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Profiles of direct oral anticoagulants and clinical usage—dosage and dose regimen differences
Journal of Intensive Care volume 4, Article number: 19 (2016)
The availability of direct oral anticoagulants (DOACs) has caused a paradigm shift in thrombosis management. DOAC profiles do not differ greatly, though they are quite different from that of warfarin, whereas their dosage and dose regimens are not consistent. The direct thrombin inhibitor dabigatran seems to obstruct tenase by inhibiting thrombin generated in the initial phase and feedback to the amplification phase of cell-based coagulation reactions. Factor Xa inhibitors (rivaroxaban, apixaban, edoxaban) mainly inhibit factor Xa activity of the prothrombinase complex in the propagation phase. The dose regimens of these inhibitors can be classified into once (rivaroxaban, edoxaban) and twice (dabigatran, apixaban) daily. On the other hand, their plasma elimination half-life times are similar, which can be explained by differences in the type of aimed anticoagulation, such as persistent (e.g., warfarin) and intermittent (e.g., low-molecular-weight heparin). Because of the differences among DOACs, an indicator is necessary to compare them. We investigated relative potency to compare dosage and intensity by calculation of conversion using a profile comprised of molecular weight, bioavailability, protein-binding rate, inhibitory constant, and dosage. We found that the relative potencies were different, with that of apixaban higher than edoxaban (60 mg) and nearly twice that of rivaroxaban. However, dabigatran could not be evaluated with this profile, likely due to its different mode of action. These results suggest that rivaroxaban and apixaban differ in regard to anticoagulation type, as the former shows persistent and the latter intermittent anticoagulation.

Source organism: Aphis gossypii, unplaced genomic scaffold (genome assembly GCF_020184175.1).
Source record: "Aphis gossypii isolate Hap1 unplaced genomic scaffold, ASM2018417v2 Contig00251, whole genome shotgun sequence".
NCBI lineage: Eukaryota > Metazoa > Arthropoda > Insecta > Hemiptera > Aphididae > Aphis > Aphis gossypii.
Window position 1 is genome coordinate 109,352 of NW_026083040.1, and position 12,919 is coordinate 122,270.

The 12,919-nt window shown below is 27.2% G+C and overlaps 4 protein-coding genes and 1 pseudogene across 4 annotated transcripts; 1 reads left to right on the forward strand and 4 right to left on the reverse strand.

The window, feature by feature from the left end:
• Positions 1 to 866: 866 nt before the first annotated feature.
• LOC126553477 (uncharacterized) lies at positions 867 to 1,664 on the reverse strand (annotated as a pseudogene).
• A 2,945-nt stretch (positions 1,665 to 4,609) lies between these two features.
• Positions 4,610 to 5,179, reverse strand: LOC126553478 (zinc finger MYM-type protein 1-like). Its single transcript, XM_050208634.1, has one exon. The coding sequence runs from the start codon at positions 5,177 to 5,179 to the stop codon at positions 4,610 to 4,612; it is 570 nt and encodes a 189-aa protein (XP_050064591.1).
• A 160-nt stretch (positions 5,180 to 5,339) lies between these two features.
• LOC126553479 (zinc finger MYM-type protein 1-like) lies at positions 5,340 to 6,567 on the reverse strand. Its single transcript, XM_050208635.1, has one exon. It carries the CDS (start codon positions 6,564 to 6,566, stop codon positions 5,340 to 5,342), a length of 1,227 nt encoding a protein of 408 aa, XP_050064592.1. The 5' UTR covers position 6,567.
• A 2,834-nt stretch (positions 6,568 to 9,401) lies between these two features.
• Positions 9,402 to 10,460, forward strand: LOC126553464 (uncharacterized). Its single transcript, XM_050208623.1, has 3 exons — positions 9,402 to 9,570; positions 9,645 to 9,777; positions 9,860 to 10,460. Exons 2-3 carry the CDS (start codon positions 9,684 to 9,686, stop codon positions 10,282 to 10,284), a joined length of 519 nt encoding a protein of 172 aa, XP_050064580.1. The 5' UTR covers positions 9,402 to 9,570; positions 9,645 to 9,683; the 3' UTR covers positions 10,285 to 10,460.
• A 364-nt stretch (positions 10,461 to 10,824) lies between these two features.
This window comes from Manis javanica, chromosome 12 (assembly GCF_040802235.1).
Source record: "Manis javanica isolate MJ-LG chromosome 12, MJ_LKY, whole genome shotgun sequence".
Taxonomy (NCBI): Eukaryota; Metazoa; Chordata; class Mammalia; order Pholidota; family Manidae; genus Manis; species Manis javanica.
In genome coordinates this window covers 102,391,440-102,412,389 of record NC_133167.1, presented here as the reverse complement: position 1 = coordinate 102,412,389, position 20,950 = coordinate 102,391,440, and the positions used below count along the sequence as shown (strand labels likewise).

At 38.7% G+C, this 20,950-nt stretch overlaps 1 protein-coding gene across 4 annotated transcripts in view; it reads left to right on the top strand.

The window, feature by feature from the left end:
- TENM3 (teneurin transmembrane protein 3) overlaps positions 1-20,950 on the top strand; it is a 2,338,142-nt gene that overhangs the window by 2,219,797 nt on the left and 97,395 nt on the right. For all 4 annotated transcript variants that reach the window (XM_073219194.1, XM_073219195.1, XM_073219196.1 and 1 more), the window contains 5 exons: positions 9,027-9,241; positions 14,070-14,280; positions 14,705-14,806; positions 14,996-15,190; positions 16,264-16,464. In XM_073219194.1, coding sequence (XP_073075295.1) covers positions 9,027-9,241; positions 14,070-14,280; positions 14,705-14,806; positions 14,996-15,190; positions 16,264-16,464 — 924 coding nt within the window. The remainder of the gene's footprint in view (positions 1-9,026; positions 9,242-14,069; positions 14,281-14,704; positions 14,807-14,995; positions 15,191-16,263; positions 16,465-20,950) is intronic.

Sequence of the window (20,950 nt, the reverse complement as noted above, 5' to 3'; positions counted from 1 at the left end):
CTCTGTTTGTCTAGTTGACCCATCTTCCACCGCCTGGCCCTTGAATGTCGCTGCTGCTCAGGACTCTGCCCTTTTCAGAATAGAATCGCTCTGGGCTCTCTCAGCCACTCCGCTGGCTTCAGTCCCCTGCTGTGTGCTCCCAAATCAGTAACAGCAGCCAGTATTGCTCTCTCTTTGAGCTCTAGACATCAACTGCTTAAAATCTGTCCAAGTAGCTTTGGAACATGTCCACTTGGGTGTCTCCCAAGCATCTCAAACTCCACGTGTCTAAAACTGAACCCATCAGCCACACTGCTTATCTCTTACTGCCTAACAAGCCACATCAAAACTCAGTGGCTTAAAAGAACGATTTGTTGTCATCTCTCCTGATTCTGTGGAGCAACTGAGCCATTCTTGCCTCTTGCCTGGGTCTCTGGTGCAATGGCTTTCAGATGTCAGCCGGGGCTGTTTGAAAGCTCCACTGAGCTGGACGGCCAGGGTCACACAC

It is not unusual for doctors in the intensive care unit (ICU) to treat patients who are taking direct oral anticoagulant (DOAC) medication. DOACs are mainly used for the prevention of cardiac embolism caused by atrial fibrillation (AF), in addition to treatment of deep vein thrombosis and pulmonary embolism. AF patients tend to be elderly and their number is increasing; thus, it is thought that the numbers of patients receiving DOACs will increase considerably in the near future. Since DOAC administration may have complicated effects on a healthy condition as well as examination results, additional information about these drugs and their use for anticoagulant therapy is considered to be necessary for physicians working in the ICU.